Like most OEMs, HTC likes to lock down the devices it sells to the general public, but maybe you like a little more freedom. That means an exploit is required to get s-off status. The new Firewater S-Off tool can manage that for any (or at least very nearly any) HTC device, even newer HTC One phones.
The tool comes courtesy of developers beaups and fuses, and it's completely free for personal use.
I grew up in the sticks, and while I've heard most words in the English language butchered in at least three different ways, I've never heard anyone pronounce horse remotely like Howrse. Even after acknowledging that the Howrse community has been around since 2005, it's hard for me to imagine an origin for this name that didn't involve making a typo and sticking with it.
It was only 3 months ago when we first met the brand new Android Runtime, dubbed ART. In that time it has gained a substantial following by enthusiasts throughout the Android community. Given its "preview" status and warnings from the Android team that ART wasn't ready for the general population, it appeared unlikely that it would officially take the place of Dalvik anytime soon. However, a new commit to the Android Open Source Project (AOSP) is strong evidence that ART may become the default runtime in the next version of Android.
There are definitely some problems with the Ouya even after all these months, but that's mostly because of the hardware. In the absence of a true hardware revision the company is making a few minor alterations. A new version of the Ouya is now available for sale with more storage, an updated controller, and a totally brutal all black color.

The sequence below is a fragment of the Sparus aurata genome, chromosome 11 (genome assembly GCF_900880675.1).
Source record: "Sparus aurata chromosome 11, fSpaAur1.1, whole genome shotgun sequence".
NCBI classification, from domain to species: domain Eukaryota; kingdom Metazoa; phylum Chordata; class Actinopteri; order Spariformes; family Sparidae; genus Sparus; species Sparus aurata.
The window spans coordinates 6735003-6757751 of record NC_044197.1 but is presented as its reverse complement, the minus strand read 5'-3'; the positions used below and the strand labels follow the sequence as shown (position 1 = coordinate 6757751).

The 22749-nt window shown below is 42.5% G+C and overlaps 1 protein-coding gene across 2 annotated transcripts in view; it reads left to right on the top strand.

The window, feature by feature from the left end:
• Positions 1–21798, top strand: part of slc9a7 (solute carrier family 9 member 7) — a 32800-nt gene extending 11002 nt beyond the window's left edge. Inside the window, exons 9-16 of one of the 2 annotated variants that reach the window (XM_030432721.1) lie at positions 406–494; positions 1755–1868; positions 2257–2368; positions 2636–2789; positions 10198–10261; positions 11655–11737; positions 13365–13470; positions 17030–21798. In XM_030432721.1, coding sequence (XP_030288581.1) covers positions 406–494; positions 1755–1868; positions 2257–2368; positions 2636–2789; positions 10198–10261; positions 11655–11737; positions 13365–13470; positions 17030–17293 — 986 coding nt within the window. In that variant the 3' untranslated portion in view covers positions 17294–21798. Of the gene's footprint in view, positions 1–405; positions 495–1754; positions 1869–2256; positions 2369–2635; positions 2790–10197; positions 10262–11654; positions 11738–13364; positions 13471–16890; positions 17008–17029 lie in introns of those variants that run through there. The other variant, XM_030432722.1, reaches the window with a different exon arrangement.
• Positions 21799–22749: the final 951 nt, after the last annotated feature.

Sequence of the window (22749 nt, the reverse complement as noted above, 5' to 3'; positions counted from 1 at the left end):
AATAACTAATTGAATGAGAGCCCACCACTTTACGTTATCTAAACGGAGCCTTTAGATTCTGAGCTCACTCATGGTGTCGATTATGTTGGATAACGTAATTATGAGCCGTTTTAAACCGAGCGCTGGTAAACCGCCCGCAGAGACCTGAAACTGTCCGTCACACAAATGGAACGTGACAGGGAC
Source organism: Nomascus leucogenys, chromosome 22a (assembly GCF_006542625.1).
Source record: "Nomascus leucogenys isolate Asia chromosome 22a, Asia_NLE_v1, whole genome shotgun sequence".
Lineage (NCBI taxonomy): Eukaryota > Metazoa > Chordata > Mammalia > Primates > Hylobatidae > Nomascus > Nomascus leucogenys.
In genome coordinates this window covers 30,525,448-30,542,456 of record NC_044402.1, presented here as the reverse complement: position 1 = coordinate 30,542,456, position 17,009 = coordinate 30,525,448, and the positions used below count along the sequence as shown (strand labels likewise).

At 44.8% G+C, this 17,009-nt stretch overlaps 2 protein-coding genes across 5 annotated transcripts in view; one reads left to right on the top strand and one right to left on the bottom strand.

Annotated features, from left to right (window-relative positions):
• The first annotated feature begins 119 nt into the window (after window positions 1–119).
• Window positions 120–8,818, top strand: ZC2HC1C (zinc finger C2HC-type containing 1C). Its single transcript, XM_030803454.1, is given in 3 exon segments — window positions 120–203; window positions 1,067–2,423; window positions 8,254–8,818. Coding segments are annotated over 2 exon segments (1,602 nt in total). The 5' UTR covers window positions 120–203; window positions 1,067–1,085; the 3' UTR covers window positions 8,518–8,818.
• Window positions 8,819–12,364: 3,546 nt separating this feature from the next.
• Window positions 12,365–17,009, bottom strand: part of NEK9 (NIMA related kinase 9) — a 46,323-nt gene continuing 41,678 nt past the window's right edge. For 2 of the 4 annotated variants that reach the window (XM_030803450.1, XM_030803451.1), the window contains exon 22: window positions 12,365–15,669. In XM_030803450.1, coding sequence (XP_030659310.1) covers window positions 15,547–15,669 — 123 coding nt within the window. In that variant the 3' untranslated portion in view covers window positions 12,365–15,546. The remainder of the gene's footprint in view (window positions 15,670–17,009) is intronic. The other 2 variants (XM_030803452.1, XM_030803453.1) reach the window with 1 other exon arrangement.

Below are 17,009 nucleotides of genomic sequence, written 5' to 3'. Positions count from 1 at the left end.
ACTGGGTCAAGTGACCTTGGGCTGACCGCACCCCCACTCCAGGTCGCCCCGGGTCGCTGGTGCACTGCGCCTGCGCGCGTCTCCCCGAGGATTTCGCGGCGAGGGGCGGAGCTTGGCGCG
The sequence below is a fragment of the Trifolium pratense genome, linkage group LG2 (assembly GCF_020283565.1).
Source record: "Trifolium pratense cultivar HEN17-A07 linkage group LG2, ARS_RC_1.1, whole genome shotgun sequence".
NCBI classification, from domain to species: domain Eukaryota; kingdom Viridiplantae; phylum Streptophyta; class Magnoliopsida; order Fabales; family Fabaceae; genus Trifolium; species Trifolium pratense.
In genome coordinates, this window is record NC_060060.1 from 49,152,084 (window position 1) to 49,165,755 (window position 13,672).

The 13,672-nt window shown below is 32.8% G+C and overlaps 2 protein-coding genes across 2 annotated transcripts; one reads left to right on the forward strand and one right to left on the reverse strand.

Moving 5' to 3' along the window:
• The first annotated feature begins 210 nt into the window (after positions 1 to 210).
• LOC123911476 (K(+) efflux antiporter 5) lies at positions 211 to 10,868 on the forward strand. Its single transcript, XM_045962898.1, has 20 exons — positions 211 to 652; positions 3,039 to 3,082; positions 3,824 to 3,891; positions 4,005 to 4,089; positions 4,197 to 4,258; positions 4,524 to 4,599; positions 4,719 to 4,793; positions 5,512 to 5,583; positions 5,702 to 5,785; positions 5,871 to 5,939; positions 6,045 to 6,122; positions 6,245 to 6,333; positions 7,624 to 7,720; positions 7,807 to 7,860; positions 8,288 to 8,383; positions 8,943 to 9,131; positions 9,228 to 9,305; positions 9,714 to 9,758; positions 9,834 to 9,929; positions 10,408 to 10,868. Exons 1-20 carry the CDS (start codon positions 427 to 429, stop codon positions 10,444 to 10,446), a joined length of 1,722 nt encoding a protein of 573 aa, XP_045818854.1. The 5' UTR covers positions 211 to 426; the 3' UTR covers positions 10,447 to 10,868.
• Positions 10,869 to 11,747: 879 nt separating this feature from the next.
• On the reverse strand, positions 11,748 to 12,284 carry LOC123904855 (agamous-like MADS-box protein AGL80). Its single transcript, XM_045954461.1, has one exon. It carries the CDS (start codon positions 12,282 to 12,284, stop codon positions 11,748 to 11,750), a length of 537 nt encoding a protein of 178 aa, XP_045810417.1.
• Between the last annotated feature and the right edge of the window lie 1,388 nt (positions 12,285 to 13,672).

Sony is continuing to mimic Motorola by adding its apps and services to Google Play. This time it's the new Xperia Transfer Mobile app, which seems a lot like Motorola Migrate. Who knows... maybe Sony is going to sell itself to Lenovo any day now.
Popular file and notification-sharing app Pushbullet has already supported transparent status bars on KitKat devices, but with the latest update, it now has a transparent navigation bar as well. It doesn't make using the service any different, but it sure is pretty.
Don't just go spending your dollars randomly on apps and games – let us point you in the direction of some sales this fine day. It's almost the weekend, so don't you deserve a little fun at a reasonable price?
If you're in the market for a no-contract cell phone and you want unlimited data, your options aren't exactly legion. Today US Cellular announced one more, albeit with some big drawbacks in the small print. For a limited time, you can pick up a new no-contract phone and enjoy unlimited talk minutes, texting and data for $50 a month. That's the same price as the carrier's current 1GB plan.
As with US Cellular's previous plans, "unlimited" only means "unlimited" in the very selective way that some carriers use the term.
Electronics are getting increasingly affordable, which means even non-enthusiasts these days are ending up with multiple devices they use regularly all needing to get charged at around the same time. Between smartphones, tablets, second tablets, portable media players, smartwatches, and activity trackers, far too many desks, countertops, and side tables are becoming entangled by cables of varying length and size. Therefore it's not difficult to understand why so many people were drawn to the All-Dock Kickstarter project.
Samsung hasn't made a big fuss about it yet, but the long-rumored Galaxy Note 3 Neo is now official. The device, which is a more modestly specced version of the Note 3, has popped up on Samsung's Polish site with all the pictures and data points you could ever want.
There are two versions of the Note 3 Neo, one with LTE and a hexa-core ARM chip, and another with 3G and a quad-core processor.